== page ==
PHOENIX -- During the supposedly pressure-packed run-up to the postseason, Carlos Gonzalez leaned against the bat rack in the Rockies' dugout at Coors Field, undid his batting gloves and smiled like a man who is right where he belongs -- no matter how long that may be.
"It's fun," Gonzalez said. "You come to the ballpark and there are no complaints. Everything you might think is bad in April, you think is perfect. If it rains, it's going to be the best rain the entire year. If it snows, it's the best snow. That's how you take everything right now."
Gonzalez won't have to worry about the elements tonight, when the Rockies will meet the D-backs in the National League Wild Card Game. But if the Rockies win, it's more delightful baseball -- and, given Denver's unpredictable patterns in the event that occurs, there will be some nasty weather turns.
Of course, Gonzalez is finishing his seven-year, $80 million contract, and could be in his final days with the Rockies. His own emotional reaction to clinching a postseason berth and the way teammates refer to him shows an awareness of the uncertain future. But his emphasis to teammates to enjoy everything -- he often breaks into dance in the clubhouse and even on the field before games -- prevents anyone from letting it become a weighty, "win one for the CarGo"type situation for them.
Instead of worrying about how Gonzalez will handle free agency, the question is if he can replicate his only postseason experience, which came in the National League Division Series in 2009. He went 10-for-17 (.588) with a home run as the Rockies fell to the Phillies in four games, including two heartbreaking losses at Coors Field.
Gonzalez struggled in April, with a .216 batting average. He was subpar in May (.255), June (.172) and July (.254). But he hit .279 in August, and everything fell into place in September. He hit .377 (29-for-77) with six of his 13 total homers, and 16 of his 57 RBIs.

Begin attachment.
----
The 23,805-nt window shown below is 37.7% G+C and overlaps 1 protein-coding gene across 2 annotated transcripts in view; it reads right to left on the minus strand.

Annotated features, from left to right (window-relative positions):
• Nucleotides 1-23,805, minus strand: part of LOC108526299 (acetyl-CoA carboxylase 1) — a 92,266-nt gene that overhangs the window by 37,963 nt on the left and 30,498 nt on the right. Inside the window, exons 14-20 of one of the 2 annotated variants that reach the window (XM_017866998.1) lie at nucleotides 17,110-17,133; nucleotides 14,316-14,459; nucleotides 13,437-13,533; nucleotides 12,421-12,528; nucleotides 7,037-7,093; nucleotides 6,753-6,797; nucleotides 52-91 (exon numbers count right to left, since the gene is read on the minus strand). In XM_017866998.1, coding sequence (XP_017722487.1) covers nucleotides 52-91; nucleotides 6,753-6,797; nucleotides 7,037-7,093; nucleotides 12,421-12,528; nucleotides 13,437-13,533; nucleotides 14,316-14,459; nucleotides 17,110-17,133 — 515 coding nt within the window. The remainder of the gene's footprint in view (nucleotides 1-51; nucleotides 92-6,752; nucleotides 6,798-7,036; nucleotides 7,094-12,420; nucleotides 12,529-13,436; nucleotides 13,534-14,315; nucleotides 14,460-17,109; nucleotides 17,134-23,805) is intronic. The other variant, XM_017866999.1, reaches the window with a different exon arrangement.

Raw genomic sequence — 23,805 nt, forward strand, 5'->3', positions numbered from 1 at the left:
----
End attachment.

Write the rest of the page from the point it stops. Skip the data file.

But he laughs off the talk of suddenly becoming the old CarGo -- a three-time All-Star. Gonzalez fell into some poor habits with pitch selection, and a childhood habit in his bat grip. He accepts the good and bad in himself.
"I've been CarGo since Day One," he said. "Like I say, there are some years that have been better than others. Obviously, this year has been down for me. But you spoil people. Every year, they expect you to put up better numbers the next year. But you always have a chance to get better. And that's how I've been taking my year.
"But it's more about winning, not the personal numbers. You can ask anybody in the lineup or on the roster. We have a couple of guys involved in the MVP talk [Nolan Arenado and Charlie Blackmon] because they are having a great year and the team is having a great year."
"These games are what you work hard for," Gonzalez said. "Every year you're going to have numbers; big years, OK years, down years. It doesn't matter. But you don't get a lot of opportunities to be in the postseason, I'm telling you that right now.
"Back in 2009, I was like, 'Man, we're gonna do this every year.' You don't go home thinking, 'That was a good time but maybe it's the last time.' It's, 'We'll be all right, we'll be back here.' And it took eight years."